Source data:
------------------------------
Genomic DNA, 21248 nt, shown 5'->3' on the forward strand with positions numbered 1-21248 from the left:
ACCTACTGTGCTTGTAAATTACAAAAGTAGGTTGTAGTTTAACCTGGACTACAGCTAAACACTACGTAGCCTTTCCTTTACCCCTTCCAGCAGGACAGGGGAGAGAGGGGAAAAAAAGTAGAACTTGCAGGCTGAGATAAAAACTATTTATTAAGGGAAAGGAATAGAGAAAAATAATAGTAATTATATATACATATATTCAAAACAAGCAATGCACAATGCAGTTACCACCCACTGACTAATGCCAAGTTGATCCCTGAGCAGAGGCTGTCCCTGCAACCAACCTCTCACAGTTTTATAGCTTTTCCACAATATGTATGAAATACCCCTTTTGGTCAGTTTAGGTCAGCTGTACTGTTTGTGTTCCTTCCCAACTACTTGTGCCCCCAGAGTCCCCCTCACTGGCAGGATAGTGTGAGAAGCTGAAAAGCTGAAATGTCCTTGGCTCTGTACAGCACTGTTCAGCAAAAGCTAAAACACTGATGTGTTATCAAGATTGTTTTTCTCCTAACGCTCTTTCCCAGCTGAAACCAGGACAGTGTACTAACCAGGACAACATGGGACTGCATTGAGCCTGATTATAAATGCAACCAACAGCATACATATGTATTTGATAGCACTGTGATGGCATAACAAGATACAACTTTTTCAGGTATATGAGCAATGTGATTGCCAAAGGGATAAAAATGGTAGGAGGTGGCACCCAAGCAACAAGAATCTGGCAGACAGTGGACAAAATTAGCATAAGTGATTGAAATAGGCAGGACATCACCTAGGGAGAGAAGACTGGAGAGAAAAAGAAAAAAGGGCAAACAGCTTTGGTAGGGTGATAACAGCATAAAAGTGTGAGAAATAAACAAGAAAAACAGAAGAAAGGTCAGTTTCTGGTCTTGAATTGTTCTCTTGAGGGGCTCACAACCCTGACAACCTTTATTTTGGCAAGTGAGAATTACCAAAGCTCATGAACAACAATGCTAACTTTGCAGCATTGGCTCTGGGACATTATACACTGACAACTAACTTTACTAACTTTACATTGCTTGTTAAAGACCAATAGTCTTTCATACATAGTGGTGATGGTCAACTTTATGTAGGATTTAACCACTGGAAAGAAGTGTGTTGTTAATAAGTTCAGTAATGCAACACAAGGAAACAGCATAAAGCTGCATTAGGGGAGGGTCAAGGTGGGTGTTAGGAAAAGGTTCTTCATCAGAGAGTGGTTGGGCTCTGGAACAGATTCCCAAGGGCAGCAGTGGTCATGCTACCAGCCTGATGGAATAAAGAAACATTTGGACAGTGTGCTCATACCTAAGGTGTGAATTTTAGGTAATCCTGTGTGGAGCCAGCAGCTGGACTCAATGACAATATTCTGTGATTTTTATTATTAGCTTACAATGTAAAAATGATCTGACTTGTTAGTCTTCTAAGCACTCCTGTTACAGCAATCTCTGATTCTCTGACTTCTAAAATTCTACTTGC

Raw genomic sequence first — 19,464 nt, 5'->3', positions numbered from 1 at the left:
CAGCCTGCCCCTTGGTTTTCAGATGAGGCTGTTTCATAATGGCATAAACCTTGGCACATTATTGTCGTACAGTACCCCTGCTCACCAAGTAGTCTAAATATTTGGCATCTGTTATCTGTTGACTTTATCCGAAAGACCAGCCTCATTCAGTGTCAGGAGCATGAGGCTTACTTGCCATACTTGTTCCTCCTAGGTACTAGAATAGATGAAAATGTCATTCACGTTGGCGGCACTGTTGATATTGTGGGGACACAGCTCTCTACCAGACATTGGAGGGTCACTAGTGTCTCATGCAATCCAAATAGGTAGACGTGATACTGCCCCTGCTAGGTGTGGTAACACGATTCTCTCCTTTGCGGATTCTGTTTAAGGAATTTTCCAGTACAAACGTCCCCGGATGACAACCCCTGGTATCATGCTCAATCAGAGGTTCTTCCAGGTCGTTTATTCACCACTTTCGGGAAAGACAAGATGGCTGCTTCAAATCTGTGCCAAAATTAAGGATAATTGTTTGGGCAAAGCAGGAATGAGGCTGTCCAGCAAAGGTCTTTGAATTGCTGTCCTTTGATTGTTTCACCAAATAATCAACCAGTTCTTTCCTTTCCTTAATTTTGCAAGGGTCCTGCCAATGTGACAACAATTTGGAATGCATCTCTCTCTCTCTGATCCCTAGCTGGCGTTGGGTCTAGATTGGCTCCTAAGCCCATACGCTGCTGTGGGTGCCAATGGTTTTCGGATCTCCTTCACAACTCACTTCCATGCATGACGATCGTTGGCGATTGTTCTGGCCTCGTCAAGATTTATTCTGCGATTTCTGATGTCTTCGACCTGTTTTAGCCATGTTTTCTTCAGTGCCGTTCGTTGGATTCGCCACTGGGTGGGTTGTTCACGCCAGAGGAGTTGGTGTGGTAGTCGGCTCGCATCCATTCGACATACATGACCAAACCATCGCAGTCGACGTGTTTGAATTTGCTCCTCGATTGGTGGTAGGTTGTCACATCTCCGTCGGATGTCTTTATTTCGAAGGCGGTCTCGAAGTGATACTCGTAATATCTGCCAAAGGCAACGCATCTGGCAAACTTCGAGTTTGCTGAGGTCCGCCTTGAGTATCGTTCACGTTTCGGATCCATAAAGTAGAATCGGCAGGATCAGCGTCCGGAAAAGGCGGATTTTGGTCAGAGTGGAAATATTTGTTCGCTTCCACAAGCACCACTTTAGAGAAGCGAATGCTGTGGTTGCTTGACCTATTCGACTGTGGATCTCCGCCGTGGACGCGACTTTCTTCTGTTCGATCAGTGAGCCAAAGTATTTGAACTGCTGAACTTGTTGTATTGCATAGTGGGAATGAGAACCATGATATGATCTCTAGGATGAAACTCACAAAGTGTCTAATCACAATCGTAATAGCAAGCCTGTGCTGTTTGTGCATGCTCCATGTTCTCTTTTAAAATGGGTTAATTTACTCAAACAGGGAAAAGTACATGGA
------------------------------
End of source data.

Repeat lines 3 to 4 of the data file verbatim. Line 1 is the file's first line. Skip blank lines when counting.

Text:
Raw genomic sequence first — 19,464 nt, 5'->3', positions numbered from 1 at the left:
CAGCCTGCCCCTTGGTTTTCAGATGAGGCTGTTTCATAATGGCATAAACCTTGGCACATTATTGTCGTACAGTACCCCTGCTCACCAAGTAGTCTAAATATTTGGCATCTGTTATCTGTTGACTTTATCCGAAAGACCAGCCTCATTCAGTGTCAGGAGCATGAGGCTTACTTGCCATACTTGTTCCTCCTAGGTACTAGAATAGATGAAAATGTCATTCACGTTGGCGGCACTGTTGATATTGTGGGGACACAGCTCTCTACCAGACATTGGAGGGTCACTAGTGTCTCATGCAATCCAAATAGGTAGACGTGATACTGCCCCTGCTAGGTGTGGTAACACGATTCTCTCCTTTGCGGATTCTGTTTAAGGAATTTTCCAGTACAAACGTCCCCGGATGACAACCCCTGGTATCATGCTCAATCAGAGGTTCTTCCAGGTCGTTTATTCACCACTTTCGGGAAAGACAAGATGGCTGCTTCAAATCTGTGCCAAAATTAAGGATAATTGTTTGGGCAAAGCAGGAATGAGGCTGTCCAGCAAAGGTCTTTGAATTGCTGTCCTTTGATTGTTTCACCAAATAATCAACCAGTTCTTTCCTTTCCTTAATTTTGCAAGGGTCCTGCCAATGTGACAACAATTTGGAATGCATCTCTCTCTCTCTGATCCCTAGCTGGCGTTGGGTCTAGATTGGCTCCTAAGCCCATACGCTGCTGTGGGTGCCAATGGTTTTCGGATCTCCTTCACAACTCACTTCCATGCATGACGATCGTTGGCGATTGTTCTGGCCTCGTCAAGATTTATTCTGCGATTTCTGATGTCTTCGACCTGTTTTAGCCATGTTTTCTTCAGTGCCGTTCGTTGGATTCGCCACTGGGTGGGTTGTTCACGCCAGAGGAGTTGGTGTGGTAGTCGGCTCGCATCCATTCGACATACATGACCAAACCATCGCAGTCGACGTGTTTGAATTTGCTCCTCGATTGGTGGTAGGTTGTCACATCTCCGTCGGATGTCTTTATTTCGAAGGCGGTCTCGAAGTGATACTCGTAATATCTGCCAAAGGCAACGCATCTGGCAAACTTCGAGTTTGCTGAGGTCCGCCTTGAGTATCGTTCACGTTTCGGATCCATAAAGTAGAATCGGCAGGATCAGCGTCCGGAAAAGGCGGATTTTGGTCAGAGTGGAAATATTTGTTCGCTTCCACAAGCACCACTTTAGAGAAGCGAATGCTGTGGTTGCTTGACCTATTCGACTGTGGATCTCCGCCGTGGACGCGACTTTCTTCTGTTCGATCAGTGAGCCAAAGTATTTGAACTGCTGAACTTGTTGTATTGCATAGTGGGAATGAGAACCATGATATGATCTCTAGGATGAAACTCACAAAGTGTCTAATCACAATCGTAATAGCAAGCCTGTGCTGTTTGTGCATGCTCCATGTTCTCTTTTAAAATGGGTTAATTTACTCAAACAGGGAAAAGTACATGGA